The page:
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Transubstantiation

From A.D. 426 to 1500.

Very early in the history of Christianity, as has already been observed, heresies of different kinds commenced to creep into the churches. The true churches being independent of each other, in their organization and government, were but little affected by these heresies. Some of the churches, however, soon lost their independent form, and several combining together formed synods. A number of churches formed a single diocese and were under the control of one bishop. When these churches forming a single diocese became corrupted by false doctrine . . .

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It would seem that the indignities visited by a ruler upon one of his honored subjects, could not be greater than the one which has just been narrated, much less could it be perpetrated by one claiming, as does the pope, to be God’s vicegerent upon earth. Raymond VI., count of Toulouse, however, was subjected to a still more humiliating punishment.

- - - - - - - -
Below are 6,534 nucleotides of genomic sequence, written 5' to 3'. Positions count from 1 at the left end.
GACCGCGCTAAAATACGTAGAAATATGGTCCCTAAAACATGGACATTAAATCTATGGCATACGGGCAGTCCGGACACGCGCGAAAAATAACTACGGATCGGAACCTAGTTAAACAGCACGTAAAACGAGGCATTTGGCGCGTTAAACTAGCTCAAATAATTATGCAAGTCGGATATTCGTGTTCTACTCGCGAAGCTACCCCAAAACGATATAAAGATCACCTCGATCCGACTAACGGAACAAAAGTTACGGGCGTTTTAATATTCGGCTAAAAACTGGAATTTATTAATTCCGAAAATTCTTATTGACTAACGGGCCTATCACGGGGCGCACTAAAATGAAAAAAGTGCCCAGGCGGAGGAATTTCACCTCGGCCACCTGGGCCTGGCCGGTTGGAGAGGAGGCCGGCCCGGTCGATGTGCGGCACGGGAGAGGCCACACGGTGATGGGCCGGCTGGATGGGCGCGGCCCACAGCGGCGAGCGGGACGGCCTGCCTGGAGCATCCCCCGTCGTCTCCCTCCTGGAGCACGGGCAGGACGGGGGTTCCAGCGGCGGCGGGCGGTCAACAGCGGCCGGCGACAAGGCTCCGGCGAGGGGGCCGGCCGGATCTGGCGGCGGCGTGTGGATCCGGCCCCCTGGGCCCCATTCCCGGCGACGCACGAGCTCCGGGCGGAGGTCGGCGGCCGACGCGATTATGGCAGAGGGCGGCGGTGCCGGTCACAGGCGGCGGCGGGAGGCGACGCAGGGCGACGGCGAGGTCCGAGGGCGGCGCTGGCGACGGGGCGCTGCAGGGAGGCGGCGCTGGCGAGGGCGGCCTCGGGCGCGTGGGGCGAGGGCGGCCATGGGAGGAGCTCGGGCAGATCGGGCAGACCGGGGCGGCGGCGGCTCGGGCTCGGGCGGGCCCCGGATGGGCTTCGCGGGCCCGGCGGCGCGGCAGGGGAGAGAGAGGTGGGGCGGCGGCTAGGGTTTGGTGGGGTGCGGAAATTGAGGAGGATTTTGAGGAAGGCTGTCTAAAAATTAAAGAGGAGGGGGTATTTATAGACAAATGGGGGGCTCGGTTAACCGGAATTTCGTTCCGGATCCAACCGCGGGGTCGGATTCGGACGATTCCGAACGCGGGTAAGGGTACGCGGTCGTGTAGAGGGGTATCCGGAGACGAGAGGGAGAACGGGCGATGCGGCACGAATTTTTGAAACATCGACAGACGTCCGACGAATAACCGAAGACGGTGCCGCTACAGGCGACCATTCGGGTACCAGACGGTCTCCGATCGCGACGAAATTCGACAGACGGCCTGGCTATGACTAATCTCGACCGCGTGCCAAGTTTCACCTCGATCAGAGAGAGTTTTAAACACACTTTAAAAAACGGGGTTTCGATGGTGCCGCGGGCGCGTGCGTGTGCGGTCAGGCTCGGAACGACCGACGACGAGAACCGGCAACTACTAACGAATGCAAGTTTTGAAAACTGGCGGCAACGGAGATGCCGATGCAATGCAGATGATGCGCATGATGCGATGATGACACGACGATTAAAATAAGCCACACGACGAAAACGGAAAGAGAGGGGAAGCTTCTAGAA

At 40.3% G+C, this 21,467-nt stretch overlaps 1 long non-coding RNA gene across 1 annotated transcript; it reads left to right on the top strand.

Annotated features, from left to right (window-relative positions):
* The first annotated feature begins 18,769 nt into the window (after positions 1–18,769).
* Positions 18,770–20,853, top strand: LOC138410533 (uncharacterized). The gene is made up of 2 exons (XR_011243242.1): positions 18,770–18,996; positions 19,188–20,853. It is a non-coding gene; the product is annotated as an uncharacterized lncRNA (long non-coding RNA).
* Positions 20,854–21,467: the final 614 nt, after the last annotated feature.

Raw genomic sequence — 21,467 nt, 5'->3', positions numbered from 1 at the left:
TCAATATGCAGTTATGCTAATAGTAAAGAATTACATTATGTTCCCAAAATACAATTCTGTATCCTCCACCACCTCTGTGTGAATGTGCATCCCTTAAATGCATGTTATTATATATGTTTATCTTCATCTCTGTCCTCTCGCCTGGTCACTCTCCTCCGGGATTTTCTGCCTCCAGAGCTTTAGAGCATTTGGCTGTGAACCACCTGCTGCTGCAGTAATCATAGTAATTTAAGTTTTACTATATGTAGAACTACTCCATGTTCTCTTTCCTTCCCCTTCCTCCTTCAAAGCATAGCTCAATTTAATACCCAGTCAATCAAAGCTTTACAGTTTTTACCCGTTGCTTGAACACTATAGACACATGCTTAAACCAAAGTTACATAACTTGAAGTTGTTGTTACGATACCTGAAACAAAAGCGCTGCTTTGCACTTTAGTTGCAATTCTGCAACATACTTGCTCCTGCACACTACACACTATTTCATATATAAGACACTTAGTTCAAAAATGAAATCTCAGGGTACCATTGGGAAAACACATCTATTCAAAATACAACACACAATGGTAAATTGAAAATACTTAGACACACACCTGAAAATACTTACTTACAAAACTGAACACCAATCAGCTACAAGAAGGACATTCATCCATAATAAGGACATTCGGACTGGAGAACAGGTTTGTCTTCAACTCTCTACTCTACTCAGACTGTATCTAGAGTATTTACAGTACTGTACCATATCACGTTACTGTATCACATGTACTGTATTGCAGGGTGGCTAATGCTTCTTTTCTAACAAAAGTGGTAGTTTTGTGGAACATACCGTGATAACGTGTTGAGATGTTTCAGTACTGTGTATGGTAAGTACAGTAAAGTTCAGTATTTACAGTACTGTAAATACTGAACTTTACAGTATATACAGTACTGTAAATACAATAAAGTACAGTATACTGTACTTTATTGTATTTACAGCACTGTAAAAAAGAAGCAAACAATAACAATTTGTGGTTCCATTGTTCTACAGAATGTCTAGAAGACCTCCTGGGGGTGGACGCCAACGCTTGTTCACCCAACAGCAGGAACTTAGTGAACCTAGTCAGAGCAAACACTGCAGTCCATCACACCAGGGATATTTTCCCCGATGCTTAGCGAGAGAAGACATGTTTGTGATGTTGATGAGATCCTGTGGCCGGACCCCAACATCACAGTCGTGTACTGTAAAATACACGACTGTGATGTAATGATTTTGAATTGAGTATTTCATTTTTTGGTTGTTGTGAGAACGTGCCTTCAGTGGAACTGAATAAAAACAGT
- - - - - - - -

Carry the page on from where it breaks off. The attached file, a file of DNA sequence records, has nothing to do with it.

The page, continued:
The Albigenses abounded very largely in the territories of this count, and he extended to them his protection and patronage. He was even charged with having imbibed some of their views. This aroused the indignation of the Catholics against him, and he was excommunicated by the pope. Not long after this . . .

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